What's bigger than a bus but has prey smaller than a grain of rice? | Species at Risk Act | Wildlife & habitat | Science & policy | Species at Risk Act | Issues
Photo: What's bigger than a bus but has prey smaller than a grain of rice?

(Credit: Tin Can Forest)

By Scott Wallace, Senior Research Scientist

Five fun facts

Below are five fun facts about one of the world's most interesting sea creatures: the basking shark.

  1. Basking sharks are the world's second-largest fish (only the whale shark is bigger) and can grow to the length of a school bus, more than 12 metres from tip to tail.
  2. Basking sharks can weigh more than four tonnes — heavier than a couple of cars — yet they feed primarily on zooplankton, which are smaller than a grain of rice.
  3. Although sometimes mistaken for great white sharks, basking sharks are gentle giants with tiny teeth and are harmless to humans.
  4. The basking shark's highly adapted mouth and gill structure can filter enough water to fill an Olympic-size swimming pool every 90 minutes.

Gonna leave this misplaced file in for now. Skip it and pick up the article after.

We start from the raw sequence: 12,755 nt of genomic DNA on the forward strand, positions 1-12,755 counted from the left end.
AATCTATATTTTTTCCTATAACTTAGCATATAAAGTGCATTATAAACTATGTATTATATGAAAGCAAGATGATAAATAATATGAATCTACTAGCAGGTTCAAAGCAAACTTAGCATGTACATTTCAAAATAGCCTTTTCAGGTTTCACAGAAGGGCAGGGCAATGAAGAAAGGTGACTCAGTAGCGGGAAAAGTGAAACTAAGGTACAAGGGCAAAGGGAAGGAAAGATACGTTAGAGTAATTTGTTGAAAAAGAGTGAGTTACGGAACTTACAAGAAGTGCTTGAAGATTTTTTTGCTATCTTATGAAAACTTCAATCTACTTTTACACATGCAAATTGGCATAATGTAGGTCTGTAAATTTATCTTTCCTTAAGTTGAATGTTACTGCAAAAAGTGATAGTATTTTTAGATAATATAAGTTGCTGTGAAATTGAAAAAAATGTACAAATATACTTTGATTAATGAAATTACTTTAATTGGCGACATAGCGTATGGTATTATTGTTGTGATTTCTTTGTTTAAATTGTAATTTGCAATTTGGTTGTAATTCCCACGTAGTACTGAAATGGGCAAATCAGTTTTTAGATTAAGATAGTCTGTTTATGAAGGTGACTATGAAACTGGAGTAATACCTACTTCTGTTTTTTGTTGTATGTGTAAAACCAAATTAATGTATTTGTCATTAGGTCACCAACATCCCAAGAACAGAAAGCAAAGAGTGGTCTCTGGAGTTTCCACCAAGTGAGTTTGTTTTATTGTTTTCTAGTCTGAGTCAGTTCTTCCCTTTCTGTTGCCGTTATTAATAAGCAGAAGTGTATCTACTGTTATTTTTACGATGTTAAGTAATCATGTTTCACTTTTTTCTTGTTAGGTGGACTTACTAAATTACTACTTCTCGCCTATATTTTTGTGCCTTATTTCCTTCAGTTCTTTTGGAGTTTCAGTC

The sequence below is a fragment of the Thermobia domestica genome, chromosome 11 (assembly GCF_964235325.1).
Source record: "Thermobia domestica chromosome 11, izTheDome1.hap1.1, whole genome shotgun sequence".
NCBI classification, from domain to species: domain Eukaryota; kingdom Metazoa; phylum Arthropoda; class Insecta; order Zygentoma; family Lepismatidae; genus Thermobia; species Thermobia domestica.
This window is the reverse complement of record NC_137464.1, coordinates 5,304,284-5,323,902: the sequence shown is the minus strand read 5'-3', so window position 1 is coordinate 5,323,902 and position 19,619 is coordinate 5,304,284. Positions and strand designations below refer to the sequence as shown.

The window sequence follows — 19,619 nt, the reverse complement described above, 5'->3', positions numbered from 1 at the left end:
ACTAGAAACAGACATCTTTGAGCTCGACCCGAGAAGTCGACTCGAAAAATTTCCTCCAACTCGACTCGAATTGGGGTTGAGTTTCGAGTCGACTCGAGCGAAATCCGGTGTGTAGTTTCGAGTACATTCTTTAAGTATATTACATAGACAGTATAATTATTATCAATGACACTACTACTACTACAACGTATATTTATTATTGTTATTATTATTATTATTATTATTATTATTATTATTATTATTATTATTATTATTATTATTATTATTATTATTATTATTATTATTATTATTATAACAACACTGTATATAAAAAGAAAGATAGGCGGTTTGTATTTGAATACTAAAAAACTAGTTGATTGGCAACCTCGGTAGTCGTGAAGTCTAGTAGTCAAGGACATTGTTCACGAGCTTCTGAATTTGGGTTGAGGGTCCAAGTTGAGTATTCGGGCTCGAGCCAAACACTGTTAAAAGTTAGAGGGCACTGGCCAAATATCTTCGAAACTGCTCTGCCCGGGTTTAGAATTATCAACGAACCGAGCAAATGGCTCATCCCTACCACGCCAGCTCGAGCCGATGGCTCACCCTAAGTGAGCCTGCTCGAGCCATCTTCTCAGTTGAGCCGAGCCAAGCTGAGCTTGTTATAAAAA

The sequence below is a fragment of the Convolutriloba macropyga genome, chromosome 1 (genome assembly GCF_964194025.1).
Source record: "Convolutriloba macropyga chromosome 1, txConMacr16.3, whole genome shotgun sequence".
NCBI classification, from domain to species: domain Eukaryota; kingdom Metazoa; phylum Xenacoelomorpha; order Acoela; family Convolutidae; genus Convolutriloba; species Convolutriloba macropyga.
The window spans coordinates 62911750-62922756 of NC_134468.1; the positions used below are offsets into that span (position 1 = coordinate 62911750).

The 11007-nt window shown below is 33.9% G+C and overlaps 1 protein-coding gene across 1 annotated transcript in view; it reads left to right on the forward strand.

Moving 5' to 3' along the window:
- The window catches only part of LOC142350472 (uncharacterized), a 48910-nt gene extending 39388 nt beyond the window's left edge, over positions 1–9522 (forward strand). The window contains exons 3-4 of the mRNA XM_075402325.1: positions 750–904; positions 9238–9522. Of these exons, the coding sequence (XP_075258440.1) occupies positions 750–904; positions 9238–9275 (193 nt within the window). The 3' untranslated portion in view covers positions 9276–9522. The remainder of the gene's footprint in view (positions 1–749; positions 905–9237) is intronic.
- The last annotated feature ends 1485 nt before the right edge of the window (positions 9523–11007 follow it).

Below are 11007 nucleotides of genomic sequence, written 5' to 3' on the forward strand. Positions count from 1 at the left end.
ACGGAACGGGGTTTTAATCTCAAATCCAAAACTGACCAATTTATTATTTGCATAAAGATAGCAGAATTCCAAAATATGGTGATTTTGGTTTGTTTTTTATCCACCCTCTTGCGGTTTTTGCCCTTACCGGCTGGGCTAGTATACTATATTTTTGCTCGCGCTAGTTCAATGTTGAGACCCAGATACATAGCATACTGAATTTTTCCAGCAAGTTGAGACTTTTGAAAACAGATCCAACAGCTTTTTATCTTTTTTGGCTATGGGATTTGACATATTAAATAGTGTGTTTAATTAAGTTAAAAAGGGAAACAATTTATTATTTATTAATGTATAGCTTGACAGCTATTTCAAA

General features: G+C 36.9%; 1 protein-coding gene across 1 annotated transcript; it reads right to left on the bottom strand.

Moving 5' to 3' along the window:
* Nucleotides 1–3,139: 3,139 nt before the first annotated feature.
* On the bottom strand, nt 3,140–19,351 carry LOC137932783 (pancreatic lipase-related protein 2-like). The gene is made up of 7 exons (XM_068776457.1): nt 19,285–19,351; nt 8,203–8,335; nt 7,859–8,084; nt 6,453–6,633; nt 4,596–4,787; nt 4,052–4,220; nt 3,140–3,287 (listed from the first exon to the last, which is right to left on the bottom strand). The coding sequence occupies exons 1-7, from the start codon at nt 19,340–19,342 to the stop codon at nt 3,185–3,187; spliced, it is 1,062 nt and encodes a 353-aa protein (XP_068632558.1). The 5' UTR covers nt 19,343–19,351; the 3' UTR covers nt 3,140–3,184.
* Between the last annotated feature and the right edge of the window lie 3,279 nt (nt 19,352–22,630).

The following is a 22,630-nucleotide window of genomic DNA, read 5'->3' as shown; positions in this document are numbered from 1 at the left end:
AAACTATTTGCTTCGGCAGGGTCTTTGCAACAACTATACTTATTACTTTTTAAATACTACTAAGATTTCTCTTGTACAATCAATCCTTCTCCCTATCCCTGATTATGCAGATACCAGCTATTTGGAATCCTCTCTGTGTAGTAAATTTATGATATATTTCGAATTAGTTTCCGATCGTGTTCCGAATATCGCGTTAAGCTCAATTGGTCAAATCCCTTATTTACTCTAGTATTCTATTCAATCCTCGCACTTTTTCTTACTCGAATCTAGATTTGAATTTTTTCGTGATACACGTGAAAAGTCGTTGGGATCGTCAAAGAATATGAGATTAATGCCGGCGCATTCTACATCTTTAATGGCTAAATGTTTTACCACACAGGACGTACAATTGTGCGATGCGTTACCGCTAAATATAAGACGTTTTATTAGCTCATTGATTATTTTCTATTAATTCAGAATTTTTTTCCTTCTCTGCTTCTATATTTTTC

5. The mouth of a basking shark is so unique that the structure of the mouth cavity has recently inspired the design of a more efficient hydroelectric water turbine.

Sign up for our newsletter

Where are these basking sharks?

Do you wonder why you've never seen a basking shark? Despite being found along both the Pacific and Atlantic coasts of Canada, basking sharks are rarely seen in the wild. On the Pacific coast only about one a year is officially sighted, a stark contrast to 60 years ago when schools of hundreds of basking sharks could regularly be seen.

Basking sharks faced aggressive extermination in the 1950s and '60s, and because they are often found "basking" near the surface, they can become entangled in fishing gear and hit by shipping vessels. These threats have reduced basking shark populations to the point where some have disappeared and others need protection.

What's being done?

In January, Canada's Department of Fisheries and Oceans released a policy to assist in the recovery of the basking shark. It instructs vessels on how to operate around basking sharks and how to report a sighting if you are fortunate enough to see one.

For more information about basking sharks, check out this information from the Shark Identification Network and Fisheries and Oceans Canada. And be sure to keep your eyes on the ocean for this gentle, basking giant. You can also pick up the book I wrote with Brian Gisborne, Basking Sharks: The Slaughter of B.C.'s Gentle Giants (Transmontanus, 2006).

http://www.davidsuzuki.org/issues/wildlife-habitat/science/species-at-risk-act/whats-bigger-than-a-bus-but-has-prey-smaller-than-a-grain-of-rice/

Read more